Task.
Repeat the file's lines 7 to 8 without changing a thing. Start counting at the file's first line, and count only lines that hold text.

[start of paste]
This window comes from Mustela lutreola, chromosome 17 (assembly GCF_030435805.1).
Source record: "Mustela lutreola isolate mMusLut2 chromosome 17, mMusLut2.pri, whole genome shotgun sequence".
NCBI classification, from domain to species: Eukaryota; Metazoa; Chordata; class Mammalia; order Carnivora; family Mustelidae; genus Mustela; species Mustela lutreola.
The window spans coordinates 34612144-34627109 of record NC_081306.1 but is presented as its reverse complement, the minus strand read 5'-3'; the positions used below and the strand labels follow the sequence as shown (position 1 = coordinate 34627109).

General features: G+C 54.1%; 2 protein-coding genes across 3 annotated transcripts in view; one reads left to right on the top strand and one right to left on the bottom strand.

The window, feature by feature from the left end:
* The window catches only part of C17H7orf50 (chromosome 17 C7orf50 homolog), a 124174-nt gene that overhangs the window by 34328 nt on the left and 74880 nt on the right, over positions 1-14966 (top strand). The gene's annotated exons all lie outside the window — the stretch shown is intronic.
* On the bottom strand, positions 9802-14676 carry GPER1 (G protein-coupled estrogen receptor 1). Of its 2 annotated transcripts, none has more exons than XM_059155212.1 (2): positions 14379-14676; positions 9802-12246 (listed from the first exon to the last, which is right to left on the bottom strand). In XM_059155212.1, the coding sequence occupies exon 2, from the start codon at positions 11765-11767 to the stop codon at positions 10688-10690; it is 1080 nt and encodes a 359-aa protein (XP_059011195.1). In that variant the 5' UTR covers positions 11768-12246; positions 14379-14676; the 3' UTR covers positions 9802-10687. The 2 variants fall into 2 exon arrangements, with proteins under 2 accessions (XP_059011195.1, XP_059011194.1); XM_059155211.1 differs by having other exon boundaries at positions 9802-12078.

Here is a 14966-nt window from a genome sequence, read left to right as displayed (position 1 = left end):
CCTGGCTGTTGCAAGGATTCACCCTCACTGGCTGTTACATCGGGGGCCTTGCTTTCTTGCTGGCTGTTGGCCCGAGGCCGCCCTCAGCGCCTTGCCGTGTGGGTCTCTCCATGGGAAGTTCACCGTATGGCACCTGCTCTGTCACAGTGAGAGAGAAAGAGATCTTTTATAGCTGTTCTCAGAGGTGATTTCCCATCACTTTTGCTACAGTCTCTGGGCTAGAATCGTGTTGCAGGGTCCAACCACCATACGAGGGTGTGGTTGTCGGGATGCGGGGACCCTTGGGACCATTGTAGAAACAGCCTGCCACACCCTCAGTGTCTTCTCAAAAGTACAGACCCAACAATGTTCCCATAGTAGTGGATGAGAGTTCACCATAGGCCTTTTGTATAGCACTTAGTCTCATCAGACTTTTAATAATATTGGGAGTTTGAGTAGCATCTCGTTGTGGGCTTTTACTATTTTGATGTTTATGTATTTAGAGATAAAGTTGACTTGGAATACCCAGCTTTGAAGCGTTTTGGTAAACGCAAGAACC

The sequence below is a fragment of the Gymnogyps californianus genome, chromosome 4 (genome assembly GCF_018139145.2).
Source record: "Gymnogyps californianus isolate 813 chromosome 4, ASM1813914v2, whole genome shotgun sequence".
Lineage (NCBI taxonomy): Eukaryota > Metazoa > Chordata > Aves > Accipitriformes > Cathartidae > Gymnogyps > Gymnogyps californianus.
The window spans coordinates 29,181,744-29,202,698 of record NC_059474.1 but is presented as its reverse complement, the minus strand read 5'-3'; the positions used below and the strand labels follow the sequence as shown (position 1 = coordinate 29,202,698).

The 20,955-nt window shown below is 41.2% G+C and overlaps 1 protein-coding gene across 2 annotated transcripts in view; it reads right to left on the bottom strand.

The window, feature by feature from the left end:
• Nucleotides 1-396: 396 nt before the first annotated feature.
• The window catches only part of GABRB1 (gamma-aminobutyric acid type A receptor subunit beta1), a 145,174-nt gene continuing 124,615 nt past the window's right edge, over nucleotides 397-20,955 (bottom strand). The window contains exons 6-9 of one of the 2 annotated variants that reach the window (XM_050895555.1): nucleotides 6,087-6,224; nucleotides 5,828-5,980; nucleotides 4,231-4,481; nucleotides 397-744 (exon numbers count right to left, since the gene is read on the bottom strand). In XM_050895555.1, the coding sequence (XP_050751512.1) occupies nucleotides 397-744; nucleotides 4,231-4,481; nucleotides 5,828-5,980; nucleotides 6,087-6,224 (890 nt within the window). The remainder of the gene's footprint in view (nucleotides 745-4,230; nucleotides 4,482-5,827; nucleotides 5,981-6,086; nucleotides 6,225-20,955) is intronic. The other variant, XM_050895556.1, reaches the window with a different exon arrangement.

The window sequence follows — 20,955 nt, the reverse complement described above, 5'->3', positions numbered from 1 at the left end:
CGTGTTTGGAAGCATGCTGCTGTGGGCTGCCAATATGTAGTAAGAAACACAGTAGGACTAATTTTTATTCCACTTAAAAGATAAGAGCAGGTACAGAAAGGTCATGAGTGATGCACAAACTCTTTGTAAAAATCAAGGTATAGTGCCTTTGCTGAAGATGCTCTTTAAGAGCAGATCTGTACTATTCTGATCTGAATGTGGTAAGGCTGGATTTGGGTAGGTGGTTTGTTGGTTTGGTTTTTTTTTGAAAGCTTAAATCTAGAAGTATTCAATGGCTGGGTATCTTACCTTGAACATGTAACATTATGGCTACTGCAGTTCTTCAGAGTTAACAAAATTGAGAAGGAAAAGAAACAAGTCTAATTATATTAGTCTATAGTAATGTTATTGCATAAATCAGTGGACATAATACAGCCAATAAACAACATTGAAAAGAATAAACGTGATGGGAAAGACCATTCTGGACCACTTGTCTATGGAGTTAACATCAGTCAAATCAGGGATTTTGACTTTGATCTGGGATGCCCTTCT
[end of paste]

* The window catches only part of C17H7orf50 (chromosome 17 C7orf50 homolog), a 124174-nt gene that overhangs the window by 34328 nt on the left and 74880 nt on the right, over positions 1-14966 (top strand). The gene's annotated exons all lie outside the window — the stretch shown is intronic.
* On the bottom strand, positions 9802-14676 carry GPER1 (G protein-coupled estrogen receptor 1). Of its 2 annotated transcripts, none has more exons than XM_059155212.1 (2): positions 14379-14676; positions 9802-12246 (listed from the first exon to the last, which is right to left on the bottom strand). In XM_059155212.1, the coding sequence occupies exon 2, from the start codon at positions 11765-11767 to the stop codon at positions 10688-10690; it is 1080 nt and encodes a 359-aa protein (XP_059011195.1). In that variant the 5' UTR covers positions 11768-12246; positions 14379-14676; the 3' UTR covers positions 9802-10687. The 2 variants fall into 2 exon arrangements, with proteins under 2 accessions (XP_059011195.1, XP_059011194.1); XM_059155211.1 differs by having other exon boundaries at positions 9802-12078.